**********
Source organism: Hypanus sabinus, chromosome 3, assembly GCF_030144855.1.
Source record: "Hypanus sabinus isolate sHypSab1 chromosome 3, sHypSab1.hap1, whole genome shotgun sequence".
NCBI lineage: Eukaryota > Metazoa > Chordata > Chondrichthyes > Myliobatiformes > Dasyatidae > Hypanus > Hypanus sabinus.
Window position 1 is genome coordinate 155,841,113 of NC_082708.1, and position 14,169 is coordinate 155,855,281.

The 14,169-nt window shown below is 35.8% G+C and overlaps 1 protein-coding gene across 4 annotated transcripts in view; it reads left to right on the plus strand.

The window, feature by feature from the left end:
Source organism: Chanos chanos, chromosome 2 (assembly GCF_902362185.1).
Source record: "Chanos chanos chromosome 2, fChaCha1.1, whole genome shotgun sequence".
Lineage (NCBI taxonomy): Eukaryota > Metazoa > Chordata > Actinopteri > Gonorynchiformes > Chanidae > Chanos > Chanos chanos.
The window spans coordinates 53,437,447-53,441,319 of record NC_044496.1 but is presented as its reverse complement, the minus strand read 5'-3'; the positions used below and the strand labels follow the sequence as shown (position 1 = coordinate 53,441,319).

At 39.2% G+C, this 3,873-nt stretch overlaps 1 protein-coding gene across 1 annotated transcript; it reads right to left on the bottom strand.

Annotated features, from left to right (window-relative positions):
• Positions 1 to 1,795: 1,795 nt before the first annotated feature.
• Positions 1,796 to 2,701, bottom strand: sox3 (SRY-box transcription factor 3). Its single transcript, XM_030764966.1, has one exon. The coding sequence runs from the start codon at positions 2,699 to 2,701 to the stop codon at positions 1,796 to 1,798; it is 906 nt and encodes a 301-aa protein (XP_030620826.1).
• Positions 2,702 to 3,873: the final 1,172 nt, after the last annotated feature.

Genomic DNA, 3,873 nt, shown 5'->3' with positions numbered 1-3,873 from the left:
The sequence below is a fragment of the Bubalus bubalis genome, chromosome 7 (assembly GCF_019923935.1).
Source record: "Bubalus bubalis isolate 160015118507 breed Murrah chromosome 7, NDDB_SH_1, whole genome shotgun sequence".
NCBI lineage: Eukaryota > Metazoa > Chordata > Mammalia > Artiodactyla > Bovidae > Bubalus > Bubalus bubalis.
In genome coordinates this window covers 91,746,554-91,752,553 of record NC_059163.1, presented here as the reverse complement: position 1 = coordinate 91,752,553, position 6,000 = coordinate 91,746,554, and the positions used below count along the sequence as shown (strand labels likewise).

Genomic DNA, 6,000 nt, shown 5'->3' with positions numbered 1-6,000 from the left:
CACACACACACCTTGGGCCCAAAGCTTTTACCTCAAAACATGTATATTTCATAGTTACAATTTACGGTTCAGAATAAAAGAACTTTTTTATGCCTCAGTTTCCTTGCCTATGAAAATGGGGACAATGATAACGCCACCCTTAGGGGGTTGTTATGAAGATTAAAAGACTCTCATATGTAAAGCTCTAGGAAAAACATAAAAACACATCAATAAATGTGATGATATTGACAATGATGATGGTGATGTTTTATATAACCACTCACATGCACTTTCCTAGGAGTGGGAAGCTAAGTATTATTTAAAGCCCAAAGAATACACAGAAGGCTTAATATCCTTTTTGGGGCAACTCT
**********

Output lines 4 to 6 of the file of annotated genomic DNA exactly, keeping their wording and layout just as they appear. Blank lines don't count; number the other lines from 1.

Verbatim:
Window position 1 is genome coordinate 155,841,113 of NC_082708.1, and position 14,169 is coordinate 155,855,281.

The 14,169-nt window shown below is 35.8% G+C and overlaps 1 protein-coding gene across 4 annotated transcripts in view; it reads left to right on the plus strand.

The window, feature by feature from the left end: